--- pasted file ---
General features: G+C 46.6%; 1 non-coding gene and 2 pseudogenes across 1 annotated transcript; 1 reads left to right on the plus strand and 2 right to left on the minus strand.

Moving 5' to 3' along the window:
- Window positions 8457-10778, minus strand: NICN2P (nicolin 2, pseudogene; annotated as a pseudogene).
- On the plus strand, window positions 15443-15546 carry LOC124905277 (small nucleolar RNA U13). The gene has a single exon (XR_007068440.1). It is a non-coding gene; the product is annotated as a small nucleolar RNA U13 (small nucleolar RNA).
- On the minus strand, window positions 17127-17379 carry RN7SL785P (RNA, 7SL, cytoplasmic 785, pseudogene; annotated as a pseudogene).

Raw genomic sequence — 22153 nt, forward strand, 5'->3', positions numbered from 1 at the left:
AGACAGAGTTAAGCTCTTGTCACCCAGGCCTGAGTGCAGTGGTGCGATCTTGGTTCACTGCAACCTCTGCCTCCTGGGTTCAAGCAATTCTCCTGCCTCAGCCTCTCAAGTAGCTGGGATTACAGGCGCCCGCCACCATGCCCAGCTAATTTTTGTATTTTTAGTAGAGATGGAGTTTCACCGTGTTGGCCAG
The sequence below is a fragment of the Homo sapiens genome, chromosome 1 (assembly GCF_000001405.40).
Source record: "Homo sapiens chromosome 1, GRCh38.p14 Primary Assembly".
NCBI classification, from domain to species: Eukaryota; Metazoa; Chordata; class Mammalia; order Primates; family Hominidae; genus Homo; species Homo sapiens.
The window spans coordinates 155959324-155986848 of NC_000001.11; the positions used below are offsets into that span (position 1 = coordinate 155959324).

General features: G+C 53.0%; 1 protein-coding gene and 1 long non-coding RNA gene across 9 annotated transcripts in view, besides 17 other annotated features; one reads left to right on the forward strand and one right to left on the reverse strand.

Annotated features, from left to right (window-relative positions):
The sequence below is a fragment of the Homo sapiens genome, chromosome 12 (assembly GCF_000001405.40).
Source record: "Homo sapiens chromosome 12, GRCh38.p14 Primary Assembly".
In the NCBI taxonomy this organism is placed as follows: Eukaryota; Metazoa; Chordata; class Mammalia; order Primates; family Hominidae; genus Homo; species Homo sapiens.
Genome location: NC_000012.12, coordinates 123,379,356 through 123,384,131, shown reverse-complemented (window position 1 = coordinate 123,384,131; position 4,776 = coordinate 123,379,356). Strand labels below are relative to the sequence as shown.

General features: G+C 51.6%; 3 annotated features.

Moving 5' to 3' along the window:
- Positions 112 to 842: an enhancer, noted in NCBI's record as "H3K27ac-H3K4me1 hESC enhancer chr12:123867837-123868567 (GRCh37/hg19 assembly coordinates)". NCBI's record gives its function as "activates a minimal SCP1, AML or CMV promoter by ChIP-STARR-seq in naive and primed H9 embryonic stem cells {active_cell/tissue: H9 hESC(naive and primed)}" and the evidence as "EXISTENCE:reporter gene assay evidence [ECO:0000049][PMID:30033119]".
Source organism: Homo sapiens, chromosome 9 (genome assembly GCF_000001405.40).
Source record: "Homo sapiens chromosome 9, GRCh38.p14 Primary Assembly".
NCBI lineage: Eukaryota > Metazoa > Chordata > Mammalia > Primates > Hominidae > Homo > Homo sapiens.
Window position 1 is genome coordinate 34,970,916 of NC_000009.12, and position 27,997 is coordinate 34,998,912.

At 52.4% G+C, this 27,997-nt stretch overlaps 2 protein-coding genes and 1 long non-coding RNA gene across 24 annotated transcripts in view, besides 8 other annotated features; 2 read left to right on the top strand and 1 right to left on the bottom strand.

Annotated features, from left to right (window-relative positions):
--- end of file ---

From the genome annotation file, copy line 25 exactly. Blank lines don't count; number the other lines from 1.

At 52.4% G+C, this 27,997-nt stretch overlaps 2 protein-coding genes and 1 long non-coding RNA gene across 24 annotated transcripts in view, besides 8 other annotated features; 2 read left to right on the top strand and 1 right to left on the bottom strand.